I also watched the second movie in the latest "40 years later" franchise, titled Halloween Kills. This movie follows the 2018 Halloween, not the 2007 Rob Zombie version. These movies disregard all but the original movie from canon, following Laurie and her own family as they grapple with the horror of Michael Myers. This movie follows the characters to a hospital, directly after the events of the first movie – s imilar to the original sequel thats not canon in this series! John Carpenter returns to the franchise, with his work on the music.
I watched George A. Romero's Dawn of the Dead from 1978 and the Zack Snyder remake from 2004. George A. Romero is often called the "Father of the Zombie Film" and his Dawn of the Dead is considered a classic.
The original movie is quite simple. It features a group of four people escaping to a mall and trying to survive the zombie apocalypse. When they think they're safe, they're attacked by a larger group of people. There are some tense moments and some laughs. The zombies are stupid and a little blue! You have to appreciate the era in which the movie was made to understand how it is a classic.
The remake on the other hand, although had much better visuals it lacked the simplicity of the original. Instead of a tight-knit group of people at the mall, they start with five and then more and more are added to the mix. Bigger doesn’t necessarily mean better and this version lacks the social commentary of the first. As expected, with the much larger budget and more modern techniques, the overall look of the movie is better, but nothing really stands out.
After watching two classic movies which spurned franchises, there are two other classic franchise horror movies I have yet to see; Friday the 13th and A Nightmare on Elm Street. Maybe one for next slasher season, if they're available on streaming services.
Cult classic director John Carpenter made a name for himself with the original Halloween movie and is probably best known for The Thing. I have seen a few of his movies and ended up watching three for the first time this month. Aside from Halloween, I was disappointed with both Assault on Precinct 13 which is incredibly simple and didn't offer much, and Escape from New York which had potential but I felt was too campy – probably a product of its era.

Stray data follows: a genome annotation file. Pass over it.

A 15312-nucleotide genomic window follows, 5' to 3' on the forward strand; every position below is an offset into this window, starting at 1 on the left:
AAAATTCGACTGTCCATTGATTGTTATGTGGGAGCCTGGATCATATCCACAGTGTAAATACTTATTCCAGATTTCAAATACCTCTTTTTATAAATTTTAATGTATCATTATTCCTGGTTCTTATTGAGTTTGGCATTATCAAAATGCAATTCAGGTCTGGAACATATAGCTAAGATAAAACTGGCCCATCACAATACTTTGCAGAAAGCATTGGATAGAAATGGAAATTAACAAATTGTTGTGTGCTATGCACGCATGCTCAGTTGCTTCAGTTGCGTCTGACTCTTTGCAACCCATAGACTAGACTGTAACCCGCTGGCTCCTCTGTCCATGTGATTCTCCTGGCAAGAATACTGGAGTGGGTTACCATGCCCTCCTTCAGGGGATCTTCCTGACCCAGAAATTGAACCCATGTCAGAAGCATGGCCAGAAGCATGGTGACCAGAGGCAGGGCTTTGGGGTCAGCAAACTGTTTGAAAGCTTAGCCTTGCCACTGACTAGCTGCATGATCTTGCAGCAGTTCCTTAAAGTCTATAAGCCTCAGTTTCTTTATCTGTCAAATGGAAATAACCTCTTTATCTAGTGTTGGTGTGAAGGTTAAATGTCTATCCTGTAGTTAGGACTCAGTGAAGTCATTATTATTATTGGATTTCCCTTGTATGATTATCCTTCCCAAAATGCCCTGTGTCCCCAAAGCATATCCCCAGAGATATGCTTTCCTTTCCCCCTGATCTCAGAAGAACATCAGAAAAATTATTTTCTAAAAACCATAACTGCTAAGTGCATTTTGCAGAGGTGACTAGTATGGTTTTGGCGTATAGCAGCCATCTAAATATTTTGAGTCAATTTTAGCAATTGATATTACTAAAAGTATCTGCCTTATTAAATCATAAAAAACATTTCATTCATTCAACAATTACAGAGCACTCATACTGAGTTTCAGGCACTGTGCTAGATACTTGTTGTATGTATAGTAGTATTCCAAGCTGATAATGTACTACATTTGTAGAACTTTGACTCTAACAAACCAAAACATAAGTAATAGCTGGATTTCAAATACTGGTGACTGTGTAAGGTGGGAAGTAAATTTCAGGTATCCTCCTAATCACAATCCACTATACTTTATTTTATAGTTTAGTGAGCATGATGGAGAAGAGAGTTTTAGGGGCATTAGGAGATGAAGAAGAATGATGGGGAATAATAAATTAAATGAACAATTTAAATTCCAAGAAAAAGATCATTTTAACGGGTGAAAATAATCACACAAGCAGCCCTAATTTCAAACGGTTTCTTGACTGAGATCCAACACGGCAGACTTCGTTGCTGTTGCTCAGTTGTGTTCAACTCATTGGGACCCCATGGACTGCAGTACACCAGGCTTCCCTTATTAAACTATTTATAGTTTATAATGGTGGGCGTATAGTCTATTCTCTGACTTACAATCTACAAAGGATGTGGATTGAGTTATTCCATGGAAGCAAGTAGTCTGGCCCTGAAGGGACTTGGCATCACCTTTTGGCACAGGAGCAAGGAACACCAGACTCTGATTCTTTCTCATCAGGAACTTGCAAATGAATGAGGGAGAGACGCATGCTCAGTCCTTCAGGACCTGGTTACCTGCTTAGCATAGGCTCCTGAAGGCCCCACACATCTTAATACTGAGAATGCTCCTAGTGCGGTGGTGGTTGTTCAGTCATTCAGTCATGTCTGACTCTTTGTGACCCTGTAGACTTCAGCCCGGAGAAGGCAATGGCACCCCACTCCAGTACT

The Report is a political biography drama. The subject is both dry – creating a report for a US senator – and disgusting – investigating state torture – but these come together in a captivating performance by Adam Driver. Good movies bring out your emotions, this movie instills frustration and makes you angry, so it succeeds in that regard. Definitely check this movie out, especially to learn about a slice of recent history, and to witness courage and sacrifice everyday people are making in the background without recognition.
The House That Jack Built is the latest movie by controversial director Lars von Trier. This is a dark and violent anti-hero story of a serial killer. The violence is graphic and unglorified and the evil acts are conflicted with the character's mild demeanor. Aside from the in-your-face intellectualism and the epilogue which wasn't needed, this is a worthy watch if you can stomach it.
The Perfect Host is an usual movie and nothing you are expecting. A wanted man finds himself at a mild-mannered man's house as he prepares for a formal evening party. The less you know about the movie the better, it takes many twists and turns, notably a dance number!
Old is the latest movie by M. Night Shyamalan and I found it a little disappointing. I am a fan of the director and I am always interested in movies he is attached to. The concept of people that are rapidly aging but stuck on a beach is unusual. There were some interesting ideas explored and topics we are all going to face in the future. The morbid undertones contrast with the idyllic setting and there are a few gruesome scenes, but overall something was missing.